So here's a challenge for anyone: Think of 5 or 10 character concepts you or a friend might want to play who wasn't trying to make this not work, write down which starting skills you want them to have, and then crack open the book and see how many of those characters aren't completely legal already. I'm guessing that you'll get all legal options unless you are intentionally trying to make a non-legal character (and depending on your memory of the books, you might still make a legal character when you're trying not to!)
 

FrogReaver

As long as i get to be the frog
I find that a lot of things my table does not do, others would do regularly. Tracking things like arrows and components does not get done along with food and water unless it becomes important or the game moves to a desert or something.
I typically ignore those things as well.

I don't think we should do away with classes or races over just having a list of things you pick from.
I don't either. I'm glad that settled.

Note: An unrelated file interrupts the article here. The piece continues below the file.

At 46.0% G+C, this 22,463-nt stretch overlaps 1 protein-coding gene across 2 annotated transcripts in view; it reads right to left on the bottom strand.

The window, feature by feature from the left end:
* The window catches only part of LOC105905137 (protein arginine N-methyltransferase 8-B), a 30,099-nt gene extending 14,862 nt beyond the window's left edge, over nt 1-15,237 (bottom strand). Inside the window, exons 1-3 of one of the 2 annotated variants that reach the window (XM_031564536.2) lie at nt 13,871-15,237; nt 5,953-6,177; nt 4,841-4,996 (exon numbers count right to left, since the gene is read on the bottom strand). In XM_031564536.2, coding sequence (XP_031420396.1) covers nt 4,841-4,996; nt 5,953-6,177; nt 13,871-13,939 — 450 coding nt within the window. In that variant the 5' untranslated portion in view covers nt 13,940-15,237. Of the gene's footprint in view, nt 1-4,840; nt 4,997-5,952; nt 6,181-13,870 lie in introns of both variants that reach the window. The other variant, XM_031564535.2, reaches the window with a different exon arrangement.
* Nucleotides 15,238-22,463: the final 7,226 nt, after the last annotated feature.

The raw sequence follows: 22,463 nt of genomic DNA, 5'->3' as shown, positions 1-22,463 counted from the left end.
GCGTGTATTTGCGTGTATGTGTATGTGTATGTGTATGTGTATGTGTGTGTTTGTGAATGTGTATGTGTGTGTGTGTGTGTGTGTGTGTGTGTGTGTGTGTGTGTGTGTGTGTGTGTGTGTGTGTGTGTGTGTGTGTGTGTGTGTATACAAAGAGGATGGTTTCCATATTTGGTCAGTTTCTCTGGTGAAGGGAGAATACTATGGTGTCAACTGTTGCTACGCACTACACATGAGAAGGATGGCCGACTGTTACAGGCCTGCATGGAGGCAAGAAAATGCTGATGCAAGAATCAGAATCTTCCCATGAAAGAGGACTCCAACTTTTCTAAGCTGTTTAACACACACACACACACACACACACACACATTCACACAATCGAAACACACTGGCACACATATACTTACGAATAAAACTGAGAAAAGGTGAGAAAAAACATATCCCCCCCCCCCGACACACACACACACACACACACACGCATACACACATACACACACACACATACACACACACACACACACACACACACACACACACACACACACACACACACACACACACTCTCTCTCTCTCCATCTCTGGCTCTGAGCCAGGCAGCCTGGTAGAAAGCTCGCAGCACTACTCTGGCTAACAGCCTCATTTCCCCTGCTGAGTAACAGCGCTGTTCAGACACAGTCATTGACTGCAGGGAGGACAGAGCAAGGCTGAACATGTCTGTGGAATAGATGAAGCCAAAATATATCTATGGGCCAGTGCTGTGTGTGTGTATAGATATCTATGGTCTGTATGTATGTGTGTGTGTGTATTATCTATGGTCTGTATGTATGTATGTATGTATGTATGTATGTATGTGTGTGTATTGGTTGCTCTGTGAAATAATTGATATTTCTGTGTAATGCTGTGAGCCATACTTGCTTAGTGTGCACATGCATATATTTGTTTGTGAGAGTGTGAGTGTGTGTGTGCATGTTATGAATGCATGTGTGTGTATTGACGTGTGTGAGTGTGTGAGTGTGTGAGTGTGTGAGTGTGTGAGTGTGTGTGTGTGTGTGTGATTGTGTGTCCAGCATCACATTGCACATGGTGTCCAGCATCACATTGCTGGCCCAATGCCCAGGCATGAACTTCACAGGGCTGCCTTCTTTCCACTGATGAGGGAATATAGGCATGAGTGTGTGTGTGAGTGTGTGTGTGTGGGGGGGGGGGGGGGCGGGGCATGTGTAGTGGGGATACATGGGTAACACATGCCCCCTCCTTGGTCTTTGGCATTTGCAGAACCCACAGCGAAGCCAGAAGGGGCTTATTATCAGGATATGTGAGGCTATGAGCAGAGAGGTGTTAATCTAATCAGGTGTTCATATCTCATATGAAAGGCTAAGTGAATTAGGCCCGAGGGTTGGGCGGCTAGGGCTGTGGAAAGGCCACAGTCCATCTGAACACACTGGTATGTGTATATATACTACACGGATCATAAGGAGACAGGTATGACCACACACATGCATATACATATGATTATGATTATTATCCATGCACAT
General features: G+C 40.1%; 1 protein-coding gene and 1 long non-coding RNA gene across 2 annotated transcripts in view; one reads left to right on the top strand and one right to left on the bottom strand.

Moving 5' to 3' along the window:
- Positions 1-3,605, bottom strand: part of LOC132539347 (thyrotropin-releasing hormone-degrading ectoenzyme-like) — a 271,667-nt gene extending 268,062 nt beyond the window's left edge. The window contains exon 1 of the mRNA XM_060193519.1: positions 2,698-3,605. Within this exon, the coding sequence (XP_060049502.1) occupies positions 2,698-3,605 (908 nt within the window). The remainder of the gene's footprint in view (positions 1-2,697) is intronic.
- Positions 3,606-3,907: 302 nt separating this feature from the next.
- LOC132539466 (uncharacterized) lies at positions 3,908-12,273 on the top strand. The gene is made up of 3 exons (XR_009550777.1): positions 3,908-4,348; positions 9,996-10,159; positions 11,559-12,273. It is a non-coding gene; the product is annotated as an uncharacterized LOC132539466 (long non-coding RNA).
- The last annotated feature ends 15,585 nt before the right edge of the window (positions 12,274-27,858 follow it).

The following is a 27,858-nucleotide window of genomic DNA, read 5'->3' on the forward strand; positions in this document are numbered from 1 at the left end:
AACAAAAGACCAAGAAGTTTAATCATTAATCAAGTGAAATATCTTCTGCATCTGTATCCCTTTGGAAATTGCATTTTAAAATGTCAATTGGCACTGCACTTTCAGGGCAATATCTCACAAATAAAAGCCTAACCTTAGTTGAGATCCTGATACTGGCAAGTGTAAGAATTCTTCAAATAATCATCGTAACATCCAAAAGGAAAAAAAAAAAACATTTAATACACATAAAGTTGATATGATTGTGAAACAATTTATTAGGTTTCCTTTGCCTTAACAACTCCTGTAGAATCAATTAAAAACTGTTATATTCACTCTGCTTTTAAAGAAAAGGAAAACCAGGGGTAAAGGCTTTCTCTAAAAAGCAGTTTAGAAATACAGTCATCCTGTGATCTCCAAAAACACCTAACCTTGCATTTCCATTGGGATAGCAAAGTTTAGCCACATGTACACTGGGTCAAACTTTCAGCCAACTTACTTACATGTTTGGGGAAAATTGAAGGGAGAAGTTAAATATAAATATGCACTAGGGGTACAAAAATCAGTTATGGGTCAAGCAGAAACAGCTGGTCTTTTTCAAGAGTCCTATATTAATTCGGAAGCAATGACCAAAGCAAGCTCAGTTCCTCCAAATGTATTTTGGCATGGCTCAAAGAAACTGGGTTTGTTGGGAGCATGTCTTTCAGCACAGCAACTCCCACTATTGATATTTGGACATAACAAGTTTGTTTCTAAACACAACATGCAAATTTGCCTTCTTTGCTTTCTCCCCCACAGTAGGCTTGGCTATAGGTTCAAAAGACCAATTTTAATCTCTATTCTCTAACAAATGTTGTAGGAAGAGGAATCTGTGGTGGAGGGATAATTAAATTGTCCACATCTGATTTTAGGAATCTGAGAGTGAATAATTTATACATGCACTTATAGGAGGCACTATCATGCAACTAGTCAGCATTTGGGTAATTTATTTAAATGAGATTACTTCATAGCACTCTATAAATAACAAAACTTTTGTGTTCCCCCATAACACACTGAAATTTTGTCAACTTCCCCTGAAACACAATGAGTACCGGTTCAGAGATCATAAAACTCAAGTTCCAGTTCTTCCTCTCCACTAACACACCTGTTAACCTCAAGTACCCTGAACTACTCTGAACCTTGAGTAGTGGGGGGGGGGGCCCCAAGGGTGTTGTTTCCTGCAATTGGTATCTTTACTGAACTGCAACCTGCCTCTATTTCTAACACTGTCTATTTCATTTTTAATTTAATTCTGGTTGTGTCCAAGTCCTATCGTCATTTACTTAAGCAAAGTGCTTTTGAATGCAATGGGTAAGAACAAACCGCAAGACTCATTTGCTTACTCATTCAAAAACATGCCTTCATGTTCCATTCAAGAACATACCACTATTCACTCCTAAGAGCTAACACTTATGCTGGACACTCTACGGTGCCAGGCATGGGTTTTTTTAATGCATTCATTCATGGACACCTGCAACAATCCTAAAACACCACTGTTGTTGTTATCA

Character concept is good, but if I want to pick a elf to play I should accept their restrictions and not want him to have +2 strength and be able to reroll 1s.
Racial benefits are either genetic, cultural or a combination of both.

If they are viewed as genetic then they should not be open to choice - and maintaining that restriction is not meaningless because it's being to correspond to the fiction.

If they are viewed entirely as cultural then they should be open to choice - an elf could be raised by half-orcs etc.

If they are a combination then we don't have enough information to separate what is genetic and what is cultural and so the best answer would be either a case by case basis or to just treat them all as if they are genetic.